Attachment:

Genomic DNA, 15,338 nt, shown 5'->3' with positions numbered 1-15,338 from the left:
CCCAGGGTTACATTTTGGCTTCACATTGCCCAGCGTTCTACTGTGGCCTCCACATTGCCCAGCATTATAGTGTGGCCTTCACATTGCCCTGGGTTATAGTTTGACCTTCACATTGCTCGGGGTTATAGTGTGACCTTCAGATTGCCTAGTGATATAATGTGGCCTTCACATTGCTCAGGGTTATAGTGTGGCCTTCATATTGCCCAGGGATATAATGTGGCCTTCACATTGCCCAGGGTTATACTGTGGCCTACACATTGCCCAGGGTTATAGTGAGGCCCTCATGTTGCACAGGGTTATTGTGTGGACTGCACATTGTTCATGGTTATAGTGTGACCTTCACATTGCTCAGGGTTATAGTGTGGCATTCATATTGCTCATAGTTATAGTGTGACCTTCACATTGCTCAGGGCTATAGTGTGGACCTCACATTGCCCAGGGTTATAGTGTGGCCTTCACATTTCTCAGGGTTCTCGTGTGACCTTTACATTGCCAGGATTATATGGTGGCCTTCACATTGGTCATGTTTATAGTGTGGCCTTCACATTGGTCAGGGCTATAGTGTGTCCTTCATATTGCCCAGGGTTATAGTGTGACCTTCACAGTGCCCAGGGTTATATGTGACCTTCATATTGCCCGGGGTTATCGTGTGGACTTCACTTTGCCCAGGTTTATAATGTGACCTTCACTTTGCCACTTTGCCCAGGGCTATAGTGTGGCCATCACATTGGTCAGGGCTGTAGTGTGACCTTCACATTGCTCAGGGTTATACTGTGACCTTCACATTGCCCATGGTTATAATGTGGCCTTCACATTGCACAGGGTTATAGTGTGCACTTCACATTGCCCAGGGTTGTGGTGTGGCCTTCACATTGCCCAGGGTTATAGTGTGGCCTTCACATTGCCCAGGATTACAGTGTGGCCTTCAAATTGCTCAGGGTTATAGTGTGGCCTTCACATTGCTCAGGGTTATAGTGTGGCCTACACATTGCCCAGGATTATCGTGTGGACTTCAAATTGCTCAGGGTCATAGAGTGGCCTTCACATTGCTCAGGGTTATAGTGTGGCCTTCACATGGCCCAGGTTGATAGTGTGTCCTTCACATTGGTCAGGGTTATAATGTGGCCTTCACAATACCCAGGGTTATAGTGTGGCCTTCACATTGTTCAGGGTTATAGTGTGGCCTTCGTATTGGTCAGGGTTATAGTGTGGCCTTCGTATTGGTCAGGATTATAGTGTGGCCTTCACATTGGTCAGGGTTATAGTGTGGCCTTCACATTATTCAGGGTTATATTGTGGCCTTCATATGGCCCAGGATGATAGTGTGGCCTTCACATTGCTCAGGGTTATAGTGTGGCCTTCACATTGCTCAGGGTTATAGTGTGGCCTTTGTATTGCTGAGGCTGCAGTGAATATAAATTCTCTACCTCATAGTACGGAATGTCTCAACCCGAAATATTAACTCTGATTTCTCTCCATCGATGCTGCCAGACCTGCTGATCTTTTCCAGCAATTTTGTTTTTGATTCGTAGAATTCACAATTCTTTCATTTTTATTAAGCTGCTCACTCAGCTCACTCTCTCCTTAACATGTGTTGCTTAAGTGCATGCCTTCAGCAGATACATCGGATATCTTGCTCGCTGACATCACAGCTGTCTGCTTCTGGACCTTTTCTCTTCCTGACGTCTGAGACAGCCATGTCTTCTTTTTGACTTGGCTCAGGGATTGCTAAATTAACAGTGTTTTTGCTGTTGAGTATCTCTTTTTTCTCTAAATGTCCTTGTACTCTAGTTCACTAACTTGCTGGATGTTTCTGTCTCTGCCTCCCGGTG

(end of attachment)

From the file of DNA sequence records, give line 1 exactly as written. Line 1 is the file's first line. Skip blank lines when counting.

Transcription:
Genomic DNA, 15,338 nt, shown 5'->3' with positions numbered 1-15,338 from the left: